Sound pressure correlates of the Austin Flint murmur. An intracardiac sound study.
Mitral valve motion and pressure correlates of the Austin Flint murmur (AFM) were investigated in nine patients with aortic regurgitation using high fidelity catheter tip micromanometers and the mitral valve echocardiogram (MVE). External phonocardiography demonstrated a mid-diastolic murmur (MDM) in eight subjects and a presystolic murmur (PSM) in five. Maximum intensity of both AFM components was found in the left ventricular (LV) inflow tract; the murmur was not recordable in the left atrium (LA). In two patients, an apparent AFM was recorded in the intracardiac phonocardiogram when absent externally. Only one subject had a significant late diastolic "reversed" or LV to LA gradient; in this patient, presystolic mitral regurgitation was shown angiographically but no PSM was present and MVE revealed absence of atriogenic mitral valve re-opening. In two subjects, a PSM disappeared from the external phono when a "reversed" gradient occurred during the diastolic pause following a ventricular premature systole; this LV to LA gradient was associated with diastolic mitral regurgitation recordable in the left atrial phono. In two patients, LV inflow phono showed the MDM to begin 80-120 msec after the aortic second sound and during the D to E phase of the MVE. The rate of early diastolic mitral valve closure in patients (152 +/- 24 mm/sec) was not significantly different from 13 normals (232 +/- 10 mm/sec). With regard to the genesis of the AFM, the present study concludes: 1) diastolic mitral regurgitation plays no role, and 2) antegrade mitral valve flow is required but simultaneous retrograde aortic flow may also be necessary.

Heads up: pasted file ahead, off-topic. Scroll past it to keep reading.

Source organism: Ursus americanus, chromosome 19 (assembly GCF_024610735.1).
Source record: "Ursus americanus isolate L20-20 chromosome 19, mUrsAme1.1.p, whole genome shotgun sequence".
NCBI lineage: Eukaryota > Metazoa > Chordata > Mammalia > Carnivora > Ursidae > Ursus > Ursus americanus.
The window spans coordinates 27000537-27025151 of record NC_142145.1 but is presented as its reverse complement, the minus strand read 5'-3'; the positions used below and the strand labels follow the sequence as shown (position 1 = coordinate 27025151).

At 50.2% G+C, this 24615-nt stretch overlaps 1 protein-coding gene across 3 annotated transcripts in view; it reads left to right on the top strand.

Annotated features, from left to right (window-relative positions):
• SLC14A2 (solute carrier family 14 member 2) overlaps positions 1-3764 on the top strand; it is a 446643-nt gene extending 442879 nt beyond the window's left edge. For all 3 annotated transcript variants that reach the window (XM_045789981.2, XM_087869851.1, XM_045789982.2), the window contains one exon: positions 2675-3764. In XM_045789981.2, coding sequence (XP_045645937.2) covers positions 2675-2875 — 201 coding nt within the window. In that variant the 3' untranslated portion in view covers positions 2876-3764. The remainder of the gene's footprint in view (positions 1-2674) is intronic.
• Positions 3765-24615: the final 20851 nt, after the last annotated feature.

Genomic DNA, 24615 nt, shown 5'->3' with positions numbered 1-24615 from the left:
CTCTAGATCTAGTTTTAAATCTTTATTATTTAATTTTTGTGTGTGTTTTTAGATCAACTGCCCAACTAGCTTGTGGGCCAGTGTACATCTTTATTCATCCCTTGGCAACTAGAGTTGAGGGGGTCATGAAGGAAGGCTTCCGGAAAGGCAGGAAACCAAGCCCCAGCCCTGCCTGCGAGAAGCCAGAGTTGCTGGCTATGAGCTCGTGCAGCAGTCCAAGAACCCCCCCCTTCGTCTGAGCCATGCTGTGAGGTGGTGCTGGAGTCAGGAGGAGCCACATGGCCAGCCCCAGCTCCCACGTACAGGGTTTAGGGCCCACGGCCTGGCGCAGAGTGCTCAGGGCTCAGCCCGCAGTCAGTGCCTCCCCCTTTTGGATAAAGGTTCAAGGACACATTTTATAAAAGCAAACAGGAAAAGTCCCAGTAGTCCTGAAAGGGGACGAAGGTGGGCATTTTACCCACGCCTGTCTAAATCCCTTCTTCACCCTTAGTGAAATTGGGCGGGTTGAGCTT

- Copyright © 1976 by American Heart Association